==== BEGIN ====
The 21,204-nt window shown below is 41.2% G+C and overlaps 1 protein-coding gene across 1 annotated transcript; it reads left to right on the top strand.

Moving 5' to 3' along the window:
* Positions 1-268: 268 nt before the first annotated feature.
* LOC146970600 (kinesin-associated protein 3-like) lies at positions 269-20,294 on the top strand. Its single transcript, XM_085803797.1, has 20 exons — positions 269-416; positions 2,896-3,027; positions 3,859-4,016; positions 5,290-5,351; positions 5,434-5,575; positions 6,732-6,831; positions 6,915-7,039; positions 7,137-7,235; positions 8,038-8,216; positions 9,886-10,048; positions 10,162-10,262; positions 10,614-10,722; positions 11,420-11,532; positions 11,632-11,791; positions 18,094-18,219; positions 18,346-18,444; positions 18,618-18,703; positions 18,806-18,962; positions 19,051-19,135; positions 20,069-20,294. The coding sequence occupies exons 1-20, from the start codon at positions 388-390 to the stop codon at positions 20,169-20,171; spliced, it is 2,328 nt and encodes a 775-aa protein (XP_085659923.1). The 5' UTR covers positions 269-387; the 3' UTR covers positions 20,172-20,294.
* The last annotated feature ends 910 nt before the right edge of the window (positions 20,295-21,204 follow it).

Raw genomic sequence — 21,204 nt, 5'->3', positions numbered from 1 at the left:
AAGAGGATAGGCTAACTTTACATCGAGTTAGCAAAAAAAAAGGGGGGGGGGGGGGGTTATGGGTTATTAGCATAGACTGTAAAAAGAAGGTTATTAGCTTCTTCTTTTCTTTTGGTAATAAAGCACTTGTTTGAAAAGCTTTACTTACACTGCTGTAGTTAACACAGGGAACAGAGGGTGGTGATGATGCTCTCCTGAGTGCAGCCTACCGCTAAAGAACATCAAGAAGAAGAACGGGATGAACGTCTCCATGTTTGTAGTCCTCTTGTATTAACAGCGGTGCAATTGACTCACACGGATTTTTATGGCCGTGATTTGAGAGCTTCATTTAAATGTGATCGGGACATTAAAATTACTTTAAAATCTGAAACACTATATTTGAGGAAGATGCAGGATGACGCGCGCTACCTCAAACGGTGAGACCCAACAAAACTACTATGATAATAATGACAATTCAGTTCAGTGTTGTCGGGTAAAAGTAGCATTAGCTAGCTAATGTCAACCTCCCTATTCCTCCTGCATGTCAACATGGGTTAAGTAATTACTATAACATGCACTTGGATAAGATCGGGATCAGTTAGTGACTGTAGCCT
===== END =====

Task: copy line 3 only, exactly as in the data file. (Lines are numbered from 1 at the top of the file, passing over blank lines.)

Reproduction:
* Positions 1-268: 268 nt before the first annotated feature.